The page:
Congress gave final approval Friday to another stopgap measure to avoid a work stoppage on the over-budget veterans medical center under construction outside Denver, but it is still struggling to come up with a longer-term agreement with the Obama administration to finish the facility.
The House approved a deal Friday raising the project spending cap by $150 million, to just over $1 billion. The Senate approved it Thursday.
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The project would have hit its previous spending cap of $900 million within days, forcing a halt in construction. Contractor Kiewit-Turner has said a shutdown would add up to $200 million to the project's price.
The half-finished medical center is expected to cost up to $1.73 billion, nearly triple the estimate the Veterans Affairs Department gave last year.
The VA is asking Congress for $625 million more to complete a slightly scaled-back version. Lawmakers balked, demanding significant concessions in exchange for more money.
Congress wants to strip the VA of the authority to manage future large construction projects and says the department should fire those responsible for the Denver overruns.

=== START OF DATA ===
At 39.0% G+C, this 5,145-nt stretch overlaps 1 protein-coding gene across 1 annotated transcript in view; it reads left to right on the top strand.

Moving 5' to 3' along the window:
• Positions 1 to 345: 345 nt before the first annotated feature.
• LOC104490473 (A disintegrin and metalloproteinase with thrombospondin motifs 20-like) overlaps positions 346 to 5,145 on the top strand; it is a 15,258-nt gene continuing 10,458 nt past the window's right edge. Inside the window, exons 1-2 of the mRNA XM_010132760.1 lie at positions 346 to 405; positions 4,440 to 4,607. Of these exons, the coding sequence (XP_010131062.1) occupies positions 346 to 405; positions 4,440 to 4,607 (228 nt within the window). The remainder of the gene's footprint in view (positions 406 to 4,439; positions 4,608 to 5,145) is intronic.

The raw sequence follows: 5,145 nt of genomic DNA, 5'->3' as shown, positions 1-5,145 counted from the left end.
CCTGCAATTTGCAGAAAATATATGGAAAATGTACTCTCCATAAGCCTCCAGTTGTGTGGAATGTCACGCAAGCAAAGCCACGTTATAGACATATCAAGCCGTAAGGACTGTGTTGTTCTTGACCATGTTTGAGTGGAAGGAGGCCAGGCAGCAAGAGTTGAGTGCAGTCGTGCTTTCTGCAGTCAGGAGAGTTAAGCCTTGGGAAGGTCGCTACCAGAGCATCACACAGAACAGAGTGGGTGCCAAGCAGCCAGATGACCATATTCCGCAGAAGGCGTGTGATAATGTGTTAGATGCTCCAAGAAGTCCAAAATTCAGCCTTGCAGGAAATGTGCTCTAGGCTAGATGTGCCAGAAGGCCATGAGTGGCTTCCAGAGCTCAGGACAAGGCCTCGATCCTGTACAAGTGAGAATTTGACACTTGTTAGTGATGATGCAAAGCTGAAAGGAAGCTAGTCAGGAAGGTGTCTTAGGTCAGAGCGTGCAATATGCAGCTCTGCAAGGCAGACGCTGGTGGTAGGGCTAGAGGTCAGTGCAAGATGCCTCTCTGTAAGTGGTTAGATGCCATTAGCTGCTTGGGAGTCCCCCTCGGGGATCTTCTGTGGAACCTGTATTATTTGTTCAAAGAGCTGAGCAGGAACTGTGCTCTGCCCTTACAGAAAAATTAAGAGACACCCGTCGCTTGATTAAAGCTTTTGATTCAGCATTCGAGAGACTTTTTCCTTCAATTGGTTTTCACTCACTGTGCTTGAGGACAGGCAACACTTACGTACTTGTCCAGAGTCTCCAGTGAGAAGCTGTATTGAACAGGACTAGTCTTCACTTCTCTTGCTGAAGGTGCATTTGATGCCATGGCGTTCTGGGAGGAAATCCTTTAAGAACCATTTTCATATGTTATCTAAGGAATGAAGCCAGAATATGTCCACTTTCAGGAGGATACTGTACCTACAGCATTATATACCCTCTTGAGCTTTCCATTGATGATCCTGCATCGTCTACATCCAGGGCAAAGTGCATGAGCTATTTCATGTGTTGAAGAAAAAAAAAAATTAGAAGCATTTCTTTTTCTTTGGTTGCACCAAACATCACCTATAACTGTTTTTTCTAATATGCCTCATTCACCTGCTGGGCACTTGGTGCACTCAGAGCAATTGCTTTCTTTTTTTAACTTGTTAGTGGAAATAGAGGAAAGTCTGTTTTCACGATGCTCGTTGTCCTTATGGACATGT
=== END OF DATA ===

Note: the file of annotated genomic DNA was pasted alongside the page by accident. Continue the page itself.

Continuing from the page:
Two internal VA investigations are underway. No firings have been announced but the department says all the key executives on the project have been replaced.
It was the second time Congress passed a stopgap measure for the project. The previous deal came three weeks ago.
The measure approved Friday allows the VA to shift $150 million from elsewhere in its budget to Denver hospital construction but doesn't provide any new money.
Republican Rep. Mike Coffman, whose district includes the hospital, said Friday that keeping the project moving has required a bipartisan effort by the Colorado delegation.
Democratic Sen. Michael Bennet said stopgap funding bills aren't the right way to build the hospital but a shutdown would be costly.
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